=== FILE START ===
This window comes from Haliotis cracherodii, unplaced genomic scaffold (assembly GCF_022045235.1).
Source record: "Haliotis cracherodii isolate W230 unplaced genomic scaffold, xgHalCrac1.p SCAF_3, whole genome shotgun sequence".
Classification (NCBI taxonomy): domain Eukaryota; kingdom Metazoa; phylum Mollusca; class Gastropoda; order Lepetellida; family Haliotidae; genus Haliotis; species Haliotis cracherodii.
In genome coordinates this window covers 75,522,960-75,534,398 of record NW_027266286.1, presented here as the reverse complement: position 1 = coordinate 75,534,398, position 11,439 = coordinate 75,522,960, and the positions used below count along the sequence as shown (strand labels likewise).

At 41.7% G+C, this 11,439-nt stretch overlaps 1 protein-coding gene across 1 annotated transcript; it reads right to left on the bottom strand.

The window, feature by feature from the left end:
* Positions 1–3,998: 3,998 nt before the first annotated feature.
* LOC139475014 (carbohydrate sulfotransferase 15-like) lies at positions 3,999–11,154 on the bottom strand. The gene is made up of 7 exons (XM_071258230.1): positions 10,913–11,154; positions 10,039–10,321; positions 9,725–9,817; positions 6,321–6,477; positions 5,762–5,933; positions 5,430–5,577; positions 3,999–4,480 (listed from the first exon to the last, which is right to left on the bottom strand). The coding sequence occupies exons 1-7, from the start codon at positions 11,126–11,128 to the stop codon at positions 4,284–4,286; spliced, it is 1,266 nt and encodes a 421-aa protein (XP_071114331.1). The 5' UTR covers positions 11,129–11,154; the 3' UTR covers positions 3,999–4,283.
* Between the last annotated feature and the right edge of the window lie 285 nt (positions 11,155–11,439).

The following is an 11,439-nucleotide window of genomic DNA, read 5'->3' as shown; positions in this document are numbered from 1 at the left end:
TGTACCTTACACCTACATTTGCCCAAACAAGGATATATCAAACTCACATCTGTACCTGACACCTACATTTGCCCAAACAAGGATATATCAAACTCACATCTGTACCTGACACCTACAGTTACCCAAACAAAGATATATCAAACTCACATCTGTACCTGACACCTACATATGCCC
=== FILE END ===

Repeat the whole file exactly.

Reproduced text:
This window comes from Haliotis cracherodii, unplaced genomic scaffold (assembly GCF_022045235.1).
Source record: "Haliotis cracherodii isolate W230 unplaced genomic scaffold, xgHalCrac1.p SCAF_3, whole genome shotgun sequence".
Classification (NCBI taxonomy): domain Eukaryota; kingdom Metazoa; phylum Mollusca; class Gastropoda; order Lepetellida; family Haliotidae; genus Haliotis; species Haliotis cracherodii.
In genome coordinates this window covers 75,522,960-75,534,398 of record NW_027266286.1, presented here as the reverse complement: position 1 = coordinate 75,534,398, position 11,439 = coordinate 75,522,960, and the positions used below count along the sequence as shown (strand labels likewise).

At 41.7% G+C, this 11,439-nt stretch overlaps 1 protein-coding gene across 1 annotated transcript; it reads right to left on the bottom strand.

The window, feature by feature from the left end:
* Positions 1–3,998: 3,998 nt before the first annotated feature.
* LOC139475014 (carbohydrate sulfotransferase 15-like) lies at positions 3,999–11,154 on the bottom strand. The gene is made up of 7 exons (XM_071258230.1): positions 10,913–11,154; positions 10,039–10,321; positions 9,725–9,817; positions 6,321–6,477; positions 5,762–5,933; positions 5,430–5,577; positions 3,999–4,480 (listed from the first exon to the last, which is right to left on the bottom strand). The coding sequence occupies exons 1-7, from the start codon at positions 11,126–11,128 to the stop codon at positions 4,284–4,286; spliced, it is 1,266 nt and encodes a 421-aa protein (XP_071114331.1). The 5' UTR covers positions 11,129–11,154; the 3' UTR covers positions 3,999–4,283.
* Between the last annotated feature and the right edge of the window lie 285 nt (positions 11,155–11,439).

The following is an 11,439-nucleotide window of genomic DNA, read 5'->3' as shown; positions in this document are numbered from 1 at the left end:
TGTACCTTACACCTACATTTGCCCAAACAAGGATATATCAAACTCACATCTGTACCTGACACCTACATTTGCCCAAACAAGGATATATCAAACTCACATCTGTACCTGACACCTACAGTTACCCAAACAAAGATATATCAAACTCACATCTGTACCTGACACCTACATATGCCC